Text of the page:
Vitamin D and calcium are essential micronutrients for reproductive success. Vitamin D deficiency during pregnancy is associated with increased risk of pregnancy complications including pre-eclampsia and preterm birth (PTB). However, inconsistencies in the literature reflect uncertainties regarding the true biological importance of vitamin D but may be explained by maternal calcium intakes. We aimed to determine whether low dietary consumption of calcium along with vitamin D deficiency had an additive effect on adverse pregnancy outcome by investigating placental morphogenesis and foetal growth in a mouse model. Female mice were randomly assigned to one of four diets: control-fed (+Ca+VD), reduced vitamin D only (+Ca−VD), reduced calcium only (−Ca+VD) and reduced calcium and vitamin D (−Ca−VD), and sacrificed at gestational day (GD) 18.5. Maternal serum 25-hydroxyvitamin D (25(OH)D3) levels were lower in each reduced diet group when compared with levels in +Ca+VD-fed mice. While the pregnancy rate did not differ between groups, in the −Ca−VD-fed group, 55% (5 out of 9 pregnant of known gestational age) gave birth preterm (<GD18.5). Of the −Ca−VD animals that gave birth at GD18.5, mean foetal weight increased by 8% when compared with +Ca+VD (P < 0.05) which was associated with increased placental efficiency (P = 0.05) as a result of changes to the placental labyrinth microstructure. In conclusion, we observed an interactive effect of low calcium and vitamin D intake that may impact offspring phenotype and preterm birth rate supporting the hypothesis that both calcium and vitamin D status are important for a successful pregnancy.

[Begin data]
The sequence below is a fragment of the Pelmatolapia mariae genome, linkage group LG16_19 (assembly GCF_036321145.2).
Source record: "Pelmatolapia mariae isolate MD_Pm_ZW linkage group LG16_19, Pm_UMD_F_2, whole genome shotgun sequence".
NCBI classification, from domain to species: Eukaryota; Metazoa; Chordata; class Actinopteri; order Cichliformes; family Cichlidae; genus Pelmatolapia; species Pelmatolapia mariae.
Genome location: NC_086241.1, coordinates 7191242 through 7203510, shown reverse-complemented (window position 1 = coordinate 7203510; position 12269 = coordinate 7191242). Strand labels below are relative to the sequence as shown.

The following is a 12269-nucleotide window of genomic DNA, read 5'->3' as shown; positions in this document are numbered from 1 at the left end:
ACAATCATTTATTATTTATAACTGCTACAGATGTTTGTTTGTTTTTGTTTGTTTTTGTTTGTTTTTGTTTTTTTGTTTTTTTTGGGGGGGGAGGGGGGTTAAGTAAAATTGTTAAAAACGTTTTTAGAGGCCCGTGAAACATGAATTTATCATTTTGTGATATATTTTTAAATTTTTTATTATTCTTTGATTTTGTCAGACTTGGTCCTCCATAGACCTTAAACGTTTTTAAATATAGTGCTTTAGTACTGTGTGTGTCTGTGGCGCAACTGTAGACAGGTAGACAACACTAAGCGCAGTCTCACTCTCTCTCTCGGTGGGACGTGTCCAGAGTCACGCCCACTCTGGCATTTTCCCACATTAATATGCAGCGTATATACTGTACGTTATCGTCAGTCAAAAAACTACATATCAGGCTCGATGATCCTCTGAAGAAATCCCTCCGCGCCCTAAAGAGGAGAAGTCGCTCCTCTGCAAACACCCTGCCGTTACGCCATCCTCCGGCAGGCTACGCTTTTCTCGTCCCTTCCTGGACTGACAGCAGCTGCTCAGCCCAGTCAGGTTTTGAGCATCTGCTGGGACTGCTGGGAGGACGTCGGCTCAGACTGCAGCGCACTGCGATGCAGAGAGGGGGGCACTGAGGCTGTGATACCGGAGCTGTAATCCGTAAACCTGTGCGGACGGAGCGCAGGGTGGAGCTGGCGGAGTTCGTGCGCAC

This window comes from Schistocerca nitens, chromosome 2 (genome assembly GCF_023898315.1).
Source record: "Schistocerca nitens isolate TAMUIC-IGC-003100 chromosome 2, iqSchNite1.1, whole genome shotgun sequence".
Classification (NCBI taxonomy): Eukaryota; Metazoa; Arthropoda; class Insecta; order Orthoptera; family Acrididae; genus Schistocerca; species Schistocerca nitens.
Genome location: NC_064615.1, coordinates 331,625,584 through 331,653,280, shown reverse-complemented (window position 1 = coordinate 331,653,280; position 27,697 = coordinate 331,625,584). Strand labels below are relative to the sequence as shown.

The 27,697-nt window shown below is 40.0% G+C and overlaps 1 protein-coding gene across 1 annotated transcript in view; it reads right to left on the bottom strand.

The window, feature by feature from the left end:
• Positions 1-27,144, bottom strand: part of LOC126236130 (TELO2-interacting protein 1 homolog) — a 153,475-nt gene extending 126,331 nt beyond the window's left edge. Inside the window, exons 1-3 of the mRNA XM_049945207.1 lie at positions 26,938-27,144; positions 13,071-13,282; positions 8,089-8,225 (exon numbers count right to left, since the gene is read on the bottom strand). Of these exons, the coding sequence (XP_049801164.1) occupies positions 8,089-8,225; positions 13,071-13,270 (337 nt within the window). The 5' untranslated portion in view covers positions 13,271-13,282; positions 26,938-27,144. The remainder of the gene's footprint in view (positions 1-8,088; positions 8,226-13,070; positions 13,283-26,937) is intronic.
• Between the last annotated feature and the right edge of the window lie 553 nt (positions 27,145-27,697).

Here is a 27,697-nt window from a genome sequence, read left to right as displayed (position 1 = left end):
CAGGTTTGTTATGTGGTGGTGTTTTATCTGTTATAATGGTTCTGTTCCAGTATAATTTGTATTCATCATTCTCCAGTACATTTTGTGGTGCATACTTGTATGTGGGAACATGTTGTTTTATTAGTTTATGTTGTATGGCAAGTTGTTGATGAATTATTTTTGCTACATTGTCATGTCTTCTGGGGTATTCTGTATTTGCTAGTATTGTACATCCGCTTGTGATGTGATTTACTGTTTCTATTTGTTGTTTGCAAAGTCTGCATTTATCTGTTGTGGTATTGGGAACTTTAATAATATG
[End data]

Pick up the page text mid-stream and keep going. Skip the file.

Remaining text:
- Vitamin D